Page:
The controversial ‘same-sex marriage’ resolution, currently making its way in similar form throughout much of the state, was given the nod last week by the Claiborne County Commission. The county put its stamp on the assertion that, legally, marriage can be bestowed only on those couples who are made up of one man and one woman.
Greeneville attorney Jeff Cobble gave a lengthy background explanation about the proposed resolution. Cobble said he is representing the Patriots’ Brigade, a statewide grassroots organization that has been successful in getting similar resolutions adopted in all but one county in eastern Tennessee.
“This is a matter of whether we retain a republican form of government – federalism, as it’s called – or, whether we are simply subjects of the United States’ government.
“The short answer, by the way, as to why this resolution is appropriate is, the federal government has no jurisdiction over the subject of marriage,” said Cobble, adding that, as ‘free and independent states,’ Tennessee has the Constitutional right to make up its own mind on several subjects including marriage.
Cobble outlined several federal and state statutes and the corresponding cases that strictly prohibit the U.S. Supreme Court from handing down verdicts like the one made in 2015 in the controversial Obergefell v. Hodges case, which effectively opened the ‘can of worms’ as a precedent for legalizing same-sex marriage.
“…five justices of the United States Supreme Court issued a lawless opinion with no basis in American law or history, purporting to overturn natural marriage and find a “right” to same sex “marriage” in the United States Constitution and the fourteenth amendment… the Obergefell opinion ‘is a naked judicial claim to legislative – indeed, super-legislative-power; a claim fundamentally at odds with our system of government,’” reads the adopted Claiborne County resolution, in part.
Cobble cited a U. S. Supreme Court case from 2013 having to do with a ‘legally’ married lesbian couple in New York. The case centered on whether the surviving member of the couple owed inheritance taxes after the death of the other one.
Cobble questioned the apparent inconsistency of the five-to-four decision by the Supreme Court to hand the case back to New York state to decide, despite the enactment in 1996 of the Defense of Marriage Act (DOMA), establishing a federal definition of marriage to be only between one man and one woman.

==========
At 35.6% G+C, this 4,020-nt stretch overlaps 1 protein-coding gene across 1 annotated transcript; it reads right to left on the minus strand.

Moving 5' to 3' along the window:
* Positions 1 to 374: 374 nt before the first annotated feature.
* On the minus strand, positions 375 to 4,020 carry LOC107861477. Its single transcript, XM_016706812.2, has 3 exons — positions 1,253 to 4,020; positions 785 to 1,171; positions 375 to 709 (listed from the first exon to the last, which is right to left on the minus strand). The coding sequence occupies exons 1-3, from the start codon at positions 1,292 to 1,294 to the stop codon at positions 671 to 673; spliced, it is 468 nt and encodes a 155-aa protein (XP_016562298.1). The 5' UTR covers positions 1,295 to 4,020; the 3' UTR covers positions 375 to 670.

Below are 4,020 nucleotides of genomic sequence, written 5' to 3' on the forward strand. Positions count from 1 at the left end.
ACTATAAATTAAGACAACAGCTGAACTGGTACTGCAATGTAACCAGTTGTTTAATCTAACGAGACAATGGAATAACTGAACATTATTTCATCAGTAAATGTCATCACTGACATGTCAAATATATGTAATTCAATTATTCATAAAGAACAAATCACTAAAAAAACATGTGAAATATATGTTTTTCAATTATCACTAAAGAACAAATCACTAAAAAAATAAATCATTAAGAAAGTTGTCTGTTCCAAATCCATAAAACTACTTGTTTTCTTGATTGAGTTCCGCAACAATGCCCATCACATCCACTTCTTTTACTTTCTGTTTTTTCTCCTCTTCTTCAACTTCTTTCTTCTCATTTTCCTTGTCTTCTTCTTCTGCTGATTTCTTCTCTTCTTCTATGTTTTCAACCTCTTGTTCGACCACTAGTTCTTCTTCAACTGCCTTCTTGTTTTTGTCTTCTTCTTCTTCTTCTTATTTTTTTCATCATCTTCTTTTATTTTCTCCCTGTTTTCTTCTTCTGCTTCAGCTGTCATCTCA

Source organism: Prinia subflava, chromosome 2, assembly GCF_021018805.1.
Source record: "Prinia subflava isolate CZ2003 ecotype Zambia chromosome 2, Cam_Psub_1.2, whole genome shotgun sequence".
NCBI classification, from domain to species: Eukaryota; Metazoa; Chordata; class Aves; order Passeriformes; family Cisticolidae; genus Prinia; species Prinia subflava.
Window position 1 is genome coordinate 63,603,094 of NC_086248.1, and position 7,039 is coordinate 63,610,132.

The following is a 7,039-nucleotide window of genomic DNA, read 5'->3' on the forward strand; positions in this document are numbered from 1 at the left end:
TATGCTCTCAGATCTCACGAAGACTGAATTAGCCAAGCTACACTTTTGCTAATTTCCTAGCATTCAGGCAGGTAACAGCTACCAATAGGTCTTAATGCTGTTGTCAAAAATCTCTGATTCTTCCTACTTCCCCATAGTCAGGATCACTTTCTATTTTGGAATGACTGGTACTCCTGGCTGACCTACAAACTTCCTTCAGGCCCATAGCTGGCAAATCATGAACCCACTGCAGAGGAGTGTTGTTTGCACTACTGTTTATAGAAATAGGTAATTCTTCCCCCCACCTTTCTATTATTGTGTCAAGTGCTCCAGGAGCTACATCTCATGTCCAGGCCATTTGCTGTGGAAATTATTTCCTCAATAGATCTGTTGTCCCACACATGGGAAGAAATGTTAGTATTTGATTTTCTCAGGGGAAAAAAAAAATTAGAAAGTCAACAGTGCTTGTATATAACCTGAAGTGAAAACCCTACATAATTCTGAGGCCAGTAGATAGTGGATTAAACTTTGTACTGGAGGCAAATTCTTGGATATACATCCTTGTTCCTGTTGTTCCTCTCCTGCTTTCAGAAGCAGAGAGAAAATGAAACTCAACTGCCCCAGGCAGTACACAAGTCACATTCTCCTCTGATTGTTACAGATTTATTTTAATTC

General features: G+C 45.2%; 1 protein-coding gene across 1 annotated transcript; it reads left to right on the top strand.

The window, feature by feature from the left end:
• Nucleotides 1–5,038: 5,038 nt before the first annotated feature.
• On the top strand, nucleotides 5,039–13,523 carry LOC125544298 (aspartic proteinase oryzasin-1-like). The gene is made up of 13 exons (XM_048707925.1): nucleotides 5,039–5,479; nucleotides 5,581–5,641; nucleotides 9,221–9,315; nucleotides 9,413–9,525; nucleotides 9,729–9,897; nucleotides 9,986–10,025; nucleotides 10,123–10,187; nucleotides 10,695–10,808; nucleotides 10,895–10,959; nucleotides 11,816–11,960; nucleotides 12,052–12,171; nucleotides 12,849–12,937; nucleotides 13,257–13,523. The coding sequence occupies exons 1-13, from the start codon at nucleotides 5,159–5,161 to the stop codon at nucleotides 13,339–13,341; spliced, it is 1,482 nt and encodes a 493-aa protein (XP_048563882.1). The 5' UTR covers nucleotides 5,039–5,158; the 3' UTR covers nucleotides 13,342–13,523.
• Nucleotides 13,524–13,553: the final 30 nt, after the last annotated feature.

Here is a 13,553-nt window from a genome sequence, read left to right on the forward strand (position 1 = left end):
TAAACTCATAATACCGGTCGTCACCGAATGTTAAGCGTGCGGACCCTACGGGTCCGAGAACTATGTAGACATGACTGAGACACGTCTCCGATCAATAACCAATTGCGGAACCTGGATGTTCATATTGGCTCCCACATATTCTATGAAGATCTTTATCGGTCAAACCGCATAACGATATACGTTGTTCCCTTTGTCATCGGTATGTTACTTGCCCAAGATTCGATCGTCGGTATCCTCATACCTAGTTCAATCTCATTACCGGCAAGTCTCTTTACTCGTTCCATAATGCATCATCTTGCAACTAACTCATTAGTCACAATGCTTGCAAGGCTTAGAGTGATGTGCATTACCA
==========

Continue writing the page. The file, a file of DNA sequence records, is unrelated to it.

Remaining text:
The U. S. Congress, Cobble says, has the legal right to mandate those cases that can be heard at the Supreme Court level. Congress also has the power of impeachment, if the U. S. Supreme Court oversteps its authority, he said.
According to Cobble, 81.6 percent of Tennessee voters believe that marriage is between one man and one woman.
The Claiborne County version of the resolution requests that the Tennessee General Assembly and Governor Bill Haslam uphold prior state legislation deeming marriage to be solely between a man and a woman.
The resolution, sponsored locally by commissioner Dennis Estes, also pledges “legal and political assistance to anyone who refuses to follow” the ruling for constitutionally protected reasons. The document appeals to the U. S. Congress to “correct the Supreme Court’s usurpation of power.”
Prior to discussion of the resolution, commissioner Whitt Shuford requested that the matter be tabled until such time that the board could review several pages of additional information handed to them moments before the beginning of the meeting.
Commissioner Charlton Vass seconded the motion.
However, the motion failed by a vote of 15 to five. Commissioners Shuford, Vass, Juanita Honeycutt, Bill Keck and Shawn Peters voted to table the matter.
The 40 plus minutes Cobble spent in detailing the resolution was followed by its adoption. The commission voted 17 to three in favor of its passage. Shuford, Vass and Peters voted against the measure.
Reach Jan Runions at 423-254-5588 or on Twitter @scribeCP.